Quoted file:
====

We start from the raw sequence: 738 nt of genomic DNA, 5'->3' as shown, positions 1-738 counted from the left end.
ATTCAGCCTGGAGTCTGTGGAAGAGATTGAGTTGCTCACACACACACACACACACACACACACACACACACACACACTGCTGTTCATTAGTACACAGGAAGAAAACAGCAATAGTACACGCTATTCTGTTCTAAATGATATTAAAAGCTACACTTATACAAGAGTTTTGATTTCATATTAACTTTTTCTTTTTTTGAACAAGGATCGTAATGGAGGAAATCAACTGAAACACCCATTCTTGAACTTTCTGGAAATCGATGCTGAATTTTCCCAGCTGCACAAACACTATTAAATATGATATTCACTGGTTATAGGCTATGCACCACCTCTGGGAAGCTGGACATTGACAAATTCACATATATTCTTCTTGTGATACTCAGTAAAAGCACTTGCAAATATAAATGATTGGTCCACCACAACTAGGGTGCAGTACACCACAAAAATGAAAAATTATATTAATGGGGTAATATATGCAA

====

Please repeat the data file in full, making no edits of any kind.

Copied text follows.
We start from the raw sequence: 738 nt of genomic DNA, 5'->3' as shown, positions 1-738 counted from the left end.
ATTCAGCCTGGAGTCTGTGGAAGAGATTGAGTTGCTCACACACACACACACACACACACACACACACACACACACACTGCTGTTCATTAGTACACAGGAAGAAAACAGCAATAGTACACGCTATTCTGTTCTAAATGATATTAAAAGCTACACTTATACAAGAGTTTTGATTTCATATTAACTTTTTCTTTTTTTGAACAAGGATCGTAATGGAGGAAATCAACTGAAACACCCATTCTTGAACTTTCTGGAAATCGATGCTGAATTTTCCCAGCTGCACAAACACTATTAAATATGATATTCACTGGTTATAGGCTATGCACCACCTCTGGGAAGCTGGACATTGACAAATTCACATATATTCTTCTTGTGATACTCAGTAAAAGCACTTGCAAATATAAATGATTGGTCCACCACAACTAGGGTGCAGTACACCACAAAAATGAAAAATTATATTAATGGGGTAATATATGCAA